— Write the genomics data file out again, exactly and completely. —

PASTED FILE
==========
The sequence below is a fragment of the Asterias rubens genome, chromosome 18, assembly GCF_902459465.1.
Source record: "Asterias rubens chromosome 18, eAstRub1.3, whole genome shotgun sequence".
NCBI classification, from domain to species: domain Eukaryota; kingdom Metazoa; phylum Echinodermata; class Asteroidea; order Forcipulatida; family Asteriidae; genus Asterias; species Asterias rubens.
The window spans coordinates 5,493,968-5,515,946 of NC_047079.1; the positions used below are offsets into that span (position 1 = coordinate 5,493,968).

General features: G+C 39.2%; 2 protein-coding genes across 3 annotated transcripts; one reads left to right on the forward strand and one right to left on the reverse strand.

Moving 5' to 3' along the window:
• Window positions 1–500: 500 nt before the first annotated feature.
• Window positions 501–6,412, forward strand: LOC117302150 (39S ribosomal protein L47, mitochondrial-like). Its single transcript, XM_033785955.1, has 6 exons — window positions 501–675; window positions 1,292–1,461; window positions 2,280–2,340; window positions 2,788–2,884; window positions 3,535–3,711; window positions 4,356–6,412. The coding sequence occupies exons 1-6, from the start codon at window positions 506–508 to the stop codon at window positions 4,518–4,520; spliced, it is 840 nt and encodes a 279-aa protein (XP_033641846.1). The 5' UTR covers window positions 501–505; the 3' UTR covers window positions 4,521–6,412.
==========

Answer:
The sequence below is a fragment of the Asterias rubens genome, chromosome 18, assembly GCF_902459465.1.
Source record: "Asterias rubens chromosome 18, eAstRub1.3, whole genome shotgun sequence".
NCBI classification, from domain to species: domain Eukaryota; kingdom Metazoa; phylum Echinodermata; class Asteroidea; order Forcipulatida; family Asteriidae; genus Asterias; species Asterias rubens.
The window spans coordinates 5,493,968-5,515,946 of NC_047079.1; the positions used below are offsets into that span (position 1 = coordinate 5,493,968).

General features: G+C 39.2%; 2 protein-coding genes across 3 annotated transcripts; one reads left to right on the forward strand and one right to left on the reverse strand.

Moving 5' to 3' along the window:
• Window positions 1–500: 500 nt before the first annotated feature.
• Window positions 501–6,412, forward strand: LOC117302150 (39S ribosomal protein L47, mitochondrial-like). Its single transcript, XM_033785955.1, has 6 exons — window positions 501–675; window positions 1,292–1,461; window positions 2,280–2,340; window positions 2,788–2,884; window positions 3,535–3,711; window positions 4,356–6,412. The coding sequence occupies exons 1-6, from the start codon at window positions 506–508 to the stop codon at window positions 4,518–4,520; spliced, it is 840 nt and encodes a 279-aa protein (XP_033641846.1). The 5' UTR covers window positions 501–505; the 3' UTR covers window positions 4,521–6,412.